Ifigeneia Koutiva (female) is a senior environmental engineer, holding a PhD in Civil Engineering (NTUA), a Postgrad Diploma in Water Resources and Environmental Management (Un. of Belgrade - e-learning), an MSc in Environmental Technology (Imperial College London) and an MSc in Mining and Metallurgy Engineering (NTUA). Her PhD was funded by the Greek Ministry of Education through Heracleitous II scholarship. She is currently a postdoctoral scholar of the State Scholarship Foundation (IKY) for 2020 - 2021. She has 10 years of experience in various EU funded research projects, both as a researcher and as a project manager, in the fields of socio-technical simulation, urban water modelling, modelling and assessment of alternative water technologies, artificial intelligence, social quantitative research, KPI and water indicators development and assessment and analysis of large data sets. She is very competent with programming for creating ICT tools for agent based modelling and data analysis tools and she is an experienced user of spatial analysis software and tools. She is also actively involved in the design and implementation of numerous consultation workshops and conferences. She has authored more than 20 scientific journal articles, conferences articles and research reports.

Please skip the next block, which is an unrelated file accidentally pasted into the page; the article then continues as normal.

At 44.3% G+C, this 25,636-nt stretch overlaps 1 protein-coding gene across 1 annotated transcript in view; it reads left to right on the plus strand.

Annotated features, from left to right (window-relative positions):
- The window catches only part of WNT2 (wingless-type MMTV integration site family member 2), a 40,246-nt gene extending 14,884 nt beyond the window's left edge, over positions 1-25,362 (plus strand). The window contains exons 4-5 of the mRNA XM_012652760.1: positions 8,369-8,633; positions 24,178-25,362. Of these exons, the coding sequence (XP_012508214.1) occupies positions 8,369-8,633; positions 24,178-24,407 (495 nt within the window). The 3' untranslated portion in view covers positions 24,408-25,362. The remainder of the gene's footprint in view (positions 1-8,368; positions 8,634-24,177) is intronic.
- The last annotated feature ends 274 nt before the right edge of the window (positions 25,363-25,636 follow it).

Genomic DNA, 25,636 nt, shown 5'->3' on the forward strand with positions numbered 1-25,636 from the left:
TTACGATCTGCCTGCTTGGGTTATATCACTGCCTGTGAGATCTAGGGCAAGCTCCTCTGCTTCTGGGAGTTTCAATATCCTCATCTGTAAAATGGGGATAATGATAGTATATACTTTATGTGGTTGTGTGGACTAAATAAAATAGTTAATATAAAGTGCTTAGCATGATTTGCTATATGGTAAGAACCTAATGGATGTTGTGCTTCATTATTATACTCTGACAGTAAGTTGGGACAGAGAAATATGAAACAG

My research interests lay within the interface of social, water and modelling sciences. I have created tools that explore the effects of water demand management policies in domestic urban water demand behaviour and the effects of civil decision making in flood risk management. I am interested in agent based modelling, artificial intelligence techniques, the creation of ABM tools for civil society, Circular Economy, distributed water technologies and overall urban water management.
I am currently head of the Junior Research Group POLISES which uses agent-based models to study intended and unintended effects of global policy instruments on the social-ecological resilience of smallholders. In this project, we focus on the impact of policies targeting climate risk in two common property regimes of pastoralists in Africa (Morocco and Kenya/Ethiopia).